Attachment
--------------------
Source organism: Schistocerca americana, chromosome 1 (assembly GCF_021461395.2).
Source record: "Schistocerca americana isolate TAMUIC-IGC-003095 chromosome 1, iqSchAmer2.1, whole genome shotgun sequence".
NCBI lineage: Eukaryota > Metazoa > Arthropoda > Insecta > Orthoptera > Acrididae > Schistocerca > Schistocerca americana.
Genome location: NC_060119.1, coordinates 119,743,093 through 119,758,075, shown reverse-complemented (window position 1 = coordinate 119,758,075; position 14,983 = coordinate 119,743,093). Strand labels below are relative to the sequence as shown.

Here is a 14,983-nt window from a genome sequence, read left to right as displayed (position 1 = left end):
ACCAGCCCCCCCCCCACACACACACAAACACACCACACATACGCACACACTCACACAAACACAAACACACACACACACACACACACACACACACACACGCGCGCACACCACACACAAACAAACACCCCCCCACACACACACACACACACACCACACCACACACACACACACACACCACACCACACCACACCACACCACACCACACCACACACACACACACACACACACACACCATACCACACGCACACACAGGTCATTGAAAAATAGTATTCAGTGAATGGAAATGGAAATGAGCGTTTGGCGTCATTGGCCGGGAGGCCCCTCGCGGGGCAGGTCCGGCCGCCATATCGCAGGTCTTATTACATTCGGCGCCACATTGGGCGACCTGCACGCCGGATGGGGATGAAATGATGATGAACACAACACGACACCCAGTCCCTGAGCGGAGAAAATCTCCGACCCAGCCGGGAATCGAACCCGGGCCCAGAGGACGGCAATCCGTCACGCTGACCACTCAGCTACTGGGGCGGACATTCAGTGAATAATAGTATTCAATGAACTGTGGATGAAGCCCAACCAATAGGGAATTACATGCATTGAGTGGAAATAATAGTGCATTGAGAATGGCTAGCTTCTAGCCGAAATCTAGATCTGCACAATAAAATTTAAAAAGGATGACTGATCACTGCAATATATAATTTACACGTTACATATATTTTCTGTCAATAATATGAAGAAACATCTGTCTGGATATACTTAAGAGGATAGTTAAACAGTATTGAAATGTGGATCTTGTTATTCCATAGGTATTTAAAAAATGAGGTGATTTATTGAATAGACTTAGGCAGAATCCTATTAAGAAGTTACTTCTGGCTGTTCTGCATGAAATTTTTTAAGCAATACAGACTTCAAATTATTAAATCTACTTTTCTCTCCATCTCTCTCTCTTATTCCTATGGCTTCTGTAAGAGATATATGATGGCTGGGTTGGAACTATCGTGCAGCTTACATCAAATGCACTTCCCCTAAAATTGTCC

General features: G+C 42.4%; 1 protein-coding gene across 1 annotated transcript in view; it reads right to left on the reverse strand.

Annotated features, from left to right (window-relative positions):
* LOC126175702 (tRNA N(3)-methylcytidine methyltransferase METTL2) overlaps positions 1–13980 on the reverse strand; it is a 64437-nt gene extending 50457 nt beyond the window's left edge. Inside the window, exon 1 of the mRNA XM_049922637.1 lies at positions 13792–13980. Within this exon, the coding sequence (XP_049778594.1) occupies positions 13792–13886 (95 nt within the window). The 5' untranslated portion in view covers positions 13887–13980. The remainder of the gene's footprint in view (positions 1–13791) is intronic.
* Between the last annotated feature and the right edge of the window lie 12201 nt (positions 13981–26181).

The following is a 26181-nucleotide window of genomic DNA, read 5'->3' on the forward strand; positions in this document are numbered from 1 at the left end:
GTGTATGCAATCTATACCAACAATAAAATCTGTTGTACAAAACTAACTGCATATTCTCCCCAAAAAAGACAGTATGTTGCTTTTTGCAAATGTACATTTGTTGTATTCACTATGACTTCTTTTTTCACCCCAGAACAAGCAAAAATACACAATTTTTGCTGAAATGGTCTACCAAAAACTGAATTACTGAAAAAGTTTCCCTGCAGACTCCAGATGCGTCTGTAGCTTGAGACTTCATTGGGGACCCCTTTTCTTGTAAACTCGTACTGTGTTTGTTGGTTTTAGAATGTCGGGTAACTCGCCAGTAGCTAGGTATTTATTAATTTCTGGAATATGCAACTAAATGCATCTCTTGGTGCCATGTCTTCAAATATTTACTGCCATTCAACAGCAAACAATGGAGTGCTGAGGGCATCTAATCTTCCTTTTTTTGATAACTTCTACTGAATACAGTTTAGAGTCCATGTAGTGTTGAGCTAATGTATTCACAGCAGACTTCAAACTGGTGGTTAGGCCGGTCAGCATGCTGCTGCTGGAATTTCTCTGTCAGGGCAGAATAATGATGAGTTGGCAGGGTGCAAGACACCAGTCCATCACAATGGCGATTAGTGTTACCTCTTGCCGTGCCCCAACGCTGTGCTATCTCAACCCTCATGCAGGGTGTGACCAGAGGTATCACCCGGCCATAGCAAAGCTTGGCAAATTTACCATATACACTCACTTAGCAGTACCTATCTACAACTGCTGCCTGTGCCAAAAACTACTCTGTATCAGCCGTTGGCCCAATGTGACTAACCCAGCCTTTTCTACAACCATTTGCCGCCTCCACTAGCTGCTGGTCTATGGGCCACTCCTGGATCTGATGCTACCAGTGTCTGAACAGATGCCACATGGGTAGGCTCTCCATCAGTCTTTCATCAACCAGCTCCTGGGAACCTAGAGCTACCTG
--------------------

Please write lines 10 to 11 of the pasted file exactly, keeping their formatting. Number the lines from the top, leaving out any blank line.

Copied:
* Between the last annotated feature and the right edge of the window lie 12201 nt (positions 13981–26181).

The following is a 26181-nucleotide window of genomic DNA, read 5'->3' on the forward strand; positions in this document are numbered from 1 at the left end: